It's hard to find many chinks in the armor of Coca-Cola's (KO 0.76%) renowned dividend. The company has raised it for 59 consecutive years, and at current share prices, it delivers a yield of 3%, well above the S&P 500's average yield of 1.38%.
However, when you compare it as an income investment to a few of its fellow Dividend Aristocrats such as AbbVie (ABBV 0.37%), Kimberly-Clark (KMB 0.63%), and Chevron (CVX 0.14%), it fizzles out. Each of them boasts a better yield right now than the beverage giant, and each has a stronger record of payout raises over the past three years. I also see more room for their share prices to grow in the coming year.
1. Chevron is poised to bounce back
Last year was horrible for oil companies, but despite its lagging revenue, Chevron last month announced that it was raising its quarterly dividend by 4% to $1.34 per share, making this the 34th consecutive year that the company has hiked its payout. At Tuesday's closing price of $106.70, the company's dividend yield was 5.02%.
In the past three years, the company, which has worldwide upstream and downstream operations in oil and natural gas, has increased its dividend by 19.64%, more than double Coca-Cola's 7.69% payout growth over that period.
Chevron's Q1 earnings were still down by 47% year over year, but with earnings of $1.37 billion, it was the first quarter since before the pandemic that the company recorded a profit. Its cash flow remained strong at $4.2 billion, down from $4.7 billion a year ago. With the price of crude now around $64 a barrel, more than $40 above where it was a year ago, this looks like a good time to jump in on the stock before it takes off.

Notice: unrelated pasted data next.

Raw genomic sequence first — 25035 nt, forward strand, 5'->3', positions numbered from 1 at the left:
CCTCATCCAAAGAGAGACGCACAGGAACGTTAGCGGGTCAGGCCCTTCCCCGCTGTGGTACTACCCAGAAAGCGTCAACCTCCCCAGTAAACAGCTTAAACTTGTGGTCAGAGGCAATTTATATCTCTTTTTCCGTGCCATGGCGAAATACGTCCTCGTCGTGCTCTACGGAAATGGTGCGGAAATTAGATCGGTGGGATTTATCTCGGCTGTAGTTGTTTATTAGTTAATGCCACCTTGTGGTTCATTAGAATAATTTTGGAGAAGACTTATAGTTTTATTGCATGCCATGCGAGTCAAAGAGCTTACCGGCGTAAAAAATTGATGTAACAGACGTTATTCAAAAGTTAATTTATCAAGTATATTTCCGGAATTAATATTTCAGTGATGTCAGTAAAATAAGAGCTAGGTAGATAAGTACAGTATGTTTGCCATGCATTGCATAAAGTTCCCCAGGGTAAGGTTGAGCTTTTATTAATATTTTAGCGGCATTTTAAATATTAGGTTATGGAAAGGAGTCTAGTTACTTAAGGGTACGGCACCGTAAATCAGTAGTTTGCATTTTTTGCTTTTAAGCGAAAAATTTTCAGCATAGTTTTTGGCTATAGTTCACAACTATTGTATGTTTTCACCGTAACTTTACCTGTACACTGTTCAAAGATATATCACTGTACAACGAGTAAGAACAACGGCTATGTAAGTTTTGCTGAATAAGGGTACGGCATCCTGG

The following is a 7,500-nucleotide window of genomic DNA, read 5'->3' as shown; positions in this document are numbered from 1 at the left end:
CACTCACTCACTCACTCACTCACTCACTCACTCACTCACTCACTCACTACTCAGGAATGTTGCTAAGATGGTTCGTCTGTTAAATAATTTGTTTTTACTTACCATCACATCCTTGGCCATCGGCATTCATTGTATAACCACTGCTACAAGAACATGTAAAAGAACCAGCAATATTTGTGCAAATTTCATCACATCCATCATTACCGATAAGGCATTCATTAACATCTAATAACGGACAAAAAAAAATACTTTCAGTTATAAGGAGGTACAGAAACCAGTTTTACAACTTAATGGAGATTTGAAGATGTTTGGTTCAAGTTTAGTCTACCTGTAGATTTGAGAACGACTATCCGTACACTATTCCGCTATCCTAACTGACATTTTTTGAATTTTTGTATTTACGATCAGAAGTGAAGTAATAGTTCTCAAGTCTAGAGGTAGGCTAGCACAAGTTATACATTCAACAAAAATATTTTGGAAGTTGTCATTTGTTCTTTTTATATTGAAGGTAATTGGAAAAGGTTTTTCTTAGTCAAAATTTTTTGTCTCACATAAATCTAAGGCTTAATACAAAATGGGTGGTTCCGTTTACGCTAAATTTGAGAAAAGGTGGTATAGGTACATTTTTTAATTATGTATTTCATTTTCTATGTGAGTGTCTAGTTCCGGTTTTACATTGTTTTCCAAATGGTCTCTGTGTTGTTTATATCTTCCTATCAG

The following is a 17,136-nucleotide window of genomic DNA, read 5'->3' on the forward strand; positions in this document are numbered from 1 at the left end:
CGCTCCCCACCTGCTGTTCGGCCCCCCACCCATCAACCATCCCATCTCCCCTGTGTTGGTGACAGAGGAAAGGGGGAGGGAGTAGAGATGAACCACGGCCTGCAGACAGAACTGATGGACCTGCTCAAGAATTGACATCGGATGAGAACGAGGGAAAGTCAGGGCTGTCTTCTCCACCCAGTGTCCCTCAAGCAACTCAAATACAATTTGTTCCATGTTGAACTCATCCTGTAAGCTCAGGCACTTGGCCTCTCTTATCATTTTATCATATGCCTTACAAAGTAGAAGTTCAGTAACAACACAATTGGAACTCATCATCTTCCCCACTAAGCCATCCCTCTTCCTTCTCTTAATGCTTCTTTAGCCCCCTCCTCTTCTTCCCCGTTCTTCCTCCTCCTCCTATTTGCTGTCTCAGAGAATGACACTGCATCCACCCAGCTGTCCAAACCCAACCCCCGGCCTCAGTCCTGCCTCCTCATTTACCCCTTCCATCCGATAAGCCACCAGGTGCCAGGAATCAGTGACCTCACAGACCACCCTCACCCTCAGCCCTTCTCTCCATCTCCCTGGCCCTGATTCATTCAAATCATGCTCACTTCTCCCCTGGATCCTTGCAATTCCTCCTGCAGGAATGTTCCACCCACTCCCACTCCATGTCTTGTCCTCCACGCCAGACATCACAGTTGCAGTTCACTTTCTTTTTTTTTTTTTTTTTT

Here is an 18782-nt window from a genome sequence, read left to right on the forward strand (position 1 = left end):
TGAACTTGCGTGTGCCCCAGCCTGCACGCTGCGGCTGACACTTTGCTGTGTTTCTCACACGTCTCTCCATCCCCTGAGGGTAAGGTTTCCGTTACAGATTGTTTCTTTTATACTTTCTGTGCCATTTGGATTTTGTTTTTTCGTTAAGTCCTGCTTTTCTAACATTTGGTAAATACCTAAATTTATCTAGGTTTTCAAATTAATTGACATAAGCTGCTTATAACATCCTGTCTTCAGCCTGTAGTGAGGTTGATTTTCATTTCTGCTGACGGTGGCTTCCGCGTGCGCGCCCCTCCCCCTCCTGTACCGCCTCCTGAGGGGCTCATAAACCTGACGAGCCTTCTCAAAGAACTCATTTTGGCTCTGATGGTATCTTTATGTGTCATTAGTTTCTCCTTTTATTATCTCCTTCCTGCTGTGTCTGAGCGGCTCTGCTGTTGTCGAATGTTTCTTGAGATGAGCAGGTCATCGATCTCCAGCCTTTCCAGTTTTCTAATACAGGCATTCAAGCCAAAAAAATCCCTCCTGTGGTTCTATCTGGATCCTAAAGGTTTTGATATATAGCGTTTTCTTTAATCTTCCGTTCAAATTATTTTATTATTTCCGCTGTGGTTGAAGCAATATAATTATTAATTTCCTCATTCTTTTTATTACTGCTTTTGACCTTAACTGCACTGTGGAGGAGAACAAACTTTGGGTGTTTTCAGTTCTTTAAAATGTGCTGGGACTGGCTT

Despite the company's sluggish 2020 results, its share price is up by more than 17% over the past year. Chevron's most promising news from last quarter was regarding its upstream operations (the exploration and production of crude oil and natural gas). For that business, the company reported earnings of $941 million compared to $241 million in the same quarter in 2020.
2. Kimberly-Clark's dividend is on a roll
Consumer goods giant Kimberly-Clark is best-known for brands such as Kleenex tissues, Huggies diapers, and Scott toilet paper. People stocked up on items like those early in the pandemic in surges of panic buying that boosted the company's bottom line then, but as a result, its first-quarter 2021 numbers look low by comparison.
The company posted sales of $4.7 billion in the quarter, down 5% year over year. Net income fell 12% to $584 million. However, if you compare the recently reported quarter to the same period of 2019, it becomes obvious that 2020's numbers were the outliers. In Q1 2019, the company posted $4.6 million in sales, while net income was $454 million, 28% lower than this year's first quarter.
Kimberly-Clark's forecast for the rest of the year is conservative. Management predicts net sales will grow by 3% to 5%, down from an earlier estimate of 4% to 6%. It also said it expects organic sales growth of between 0% and 1%, compared to a prior prediction for growth in the 1% to 2% range.